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Intel Edison vs Arduino

 
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I just got to know about Intel's Edison and I'm wondering how different it is to the Arduino. Is the Edison a micro controller like the Arduino? I started playing with my Arduino kit and trying to come up with some IoT stuff and slowly realising that Intel's Edison might be a better choice. Is there anyone here using Edison? Could you please post a brief overview of the differences and the similarities to Arduino?
 
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They are very different. The Arduino has a tiny microcontroller. The Edison sports a dual core processor.
Check the specs of both. Virtually all parameters are different with an order of magnitude or more.
 
Joe Harry
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Looks to me like the Intel Edison is like a RasPi + Arduino as per my understanding:

http://www.intel.com/content/www/us/en/do-it-yourself/edison.html
 
Joe Harry
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I'm basically trying to do this alarm:

http://makezine.com/projects/pir-sensor-arduino-alarm/

Connecting this Arduino alarm to my Raspberry Pi where I will have Akka Actors receiving messages from the Arduino kit and using WebSockets relay that to any interested clients. I'm now starting to think if I could do all this just with a Raspberry Pi instead of the Arduino. Not sure what is the benefit of using Arduino!
 
Joe Harry
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Here is what I was looking for but it is much more comprehensive and sort of ready to use!

http://makezine.com/projects/pilarm-portable-raspberry-pi-room-alarm/
 
Bartender
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Joe Harry wrote:I'm now starting to think if I could do all this just with a Raspberry Pi instead of the Arduino.


I agree. For this particular project, Arduino doesn't add any obvious value.

Joe Harry wrote:Not sure what is the benefit of using Arduino!


From my experiences on my own hobbyist projects, I use the following guidelines to score if a microcontroller (like arduino) is a good idea in a project that already has a SBC ("single board computer", like RPi / Beaglebone...)

- If there are analog inputs and the SBC does not have analog pins (such as the RPi).
A simple ADC circuit may be good enough but my scale tips towards a mc if project also meets one or more additional criteria below.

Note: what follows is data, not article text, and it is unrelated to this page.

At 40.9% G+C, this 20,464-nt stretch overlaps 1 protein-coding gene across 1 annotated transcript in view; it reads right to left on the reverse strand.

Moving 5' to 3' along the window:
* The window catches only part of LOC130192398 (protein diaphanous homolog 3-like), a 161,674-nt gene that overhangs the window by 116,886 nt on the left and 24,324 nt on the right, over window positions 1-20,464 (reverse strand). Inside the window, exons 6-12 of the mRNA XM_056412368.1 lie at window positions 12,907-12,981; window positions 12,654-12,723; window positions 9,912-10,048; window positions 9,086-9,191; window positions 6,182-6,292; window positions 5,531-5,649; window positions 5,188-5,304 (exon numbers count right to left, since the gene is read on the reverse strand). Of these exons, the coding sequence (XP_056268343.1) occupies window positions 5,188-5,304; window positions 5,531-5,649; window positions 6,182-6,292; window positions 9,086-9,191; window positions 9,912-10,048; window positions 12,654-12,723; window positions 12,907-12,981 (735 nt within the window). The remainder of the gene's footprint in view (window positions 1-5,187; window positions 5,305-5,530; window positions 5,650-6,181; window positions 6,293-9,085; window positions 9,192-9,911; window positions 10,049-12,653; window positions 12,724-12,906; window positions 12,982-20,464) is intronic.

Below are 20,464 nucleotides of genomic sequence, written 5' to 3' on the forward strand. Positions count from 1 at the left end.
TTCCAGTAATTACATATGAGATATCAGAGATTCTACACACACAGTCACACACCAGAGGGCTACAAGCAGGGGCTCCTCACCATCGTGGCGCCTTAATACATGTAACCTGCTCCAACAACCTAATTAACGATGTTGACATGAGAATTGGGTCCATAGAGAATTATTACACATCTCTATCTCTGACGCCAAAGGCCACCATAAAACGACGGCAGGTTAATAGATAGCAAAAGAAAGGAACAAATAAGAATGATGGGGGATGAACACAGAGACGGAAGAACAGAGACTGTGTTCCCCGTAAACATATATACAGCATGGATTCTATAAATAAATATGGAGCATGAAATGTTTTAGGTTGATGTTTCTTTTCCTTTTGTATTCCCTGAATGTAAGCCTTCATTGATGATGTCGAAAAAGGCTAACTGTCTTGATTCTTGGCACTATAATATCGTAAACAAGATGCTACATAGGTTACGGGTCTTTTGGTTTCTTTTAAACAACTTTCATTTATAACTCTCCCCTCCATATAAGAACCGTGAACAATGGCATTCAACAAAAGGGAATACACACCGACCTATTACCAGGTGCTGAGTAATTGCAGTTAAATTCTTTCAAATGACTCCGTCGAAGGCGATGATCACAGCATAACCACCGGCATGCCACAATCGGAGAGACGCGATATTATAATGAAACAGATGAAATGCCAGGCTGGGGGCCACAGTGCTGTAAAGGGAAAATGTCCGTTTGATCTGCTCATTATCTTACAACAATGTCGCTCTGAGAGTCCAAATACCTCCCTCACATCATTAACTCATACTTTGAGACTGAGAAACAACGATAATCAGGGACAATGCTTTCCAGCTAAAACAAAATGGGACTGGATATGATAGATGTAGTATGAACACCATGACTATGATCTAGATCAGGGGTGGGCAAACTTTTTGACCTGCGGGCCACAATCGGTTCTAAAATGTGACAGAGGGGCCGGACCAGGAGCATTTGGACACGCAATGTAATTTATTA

- If the project is mostly powered by power banks or battery packs, and low current draw is good enough most of the time.
The best example is video surveillance where initial probable motion is detected by mc using PIR sensor, which then then switches on the SBC for video recording or image processing.
None of the SBCs I have has any kind of low power mode that I know of (I'm not certain about this, it may only be my ignorance).

- If project has hard or soft real time constraints.
I've noticed this problem particularly with servos, because their motion is directly proportional to accuracy of pulse width.
With RPi using simple time.sleep(), the motion is visibly jittery and I have to resort to using pigpio or servoblaster which rely on DMA instead of OS timing.
With arduinos, this has never been a problem. I don't think arduino Atmels are actually realtime by design, but their simplicity means their working is quasi-realtime and that's good enough for me.
 
Joe Harry
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Is anyone aware of any sort of Workshops that I could participate? I'm so eager to do this with some support. I mean, I need some help and guidance to carefully build the complete solution. I need guidance at all levels right from choosing the hardware, the case to hold the set up, the drilling. At the moment the only thing that I could do on my own is the programming bit. It would be a lot better for me if I could do that as part of some guided workshop. Is there anything like that?
 
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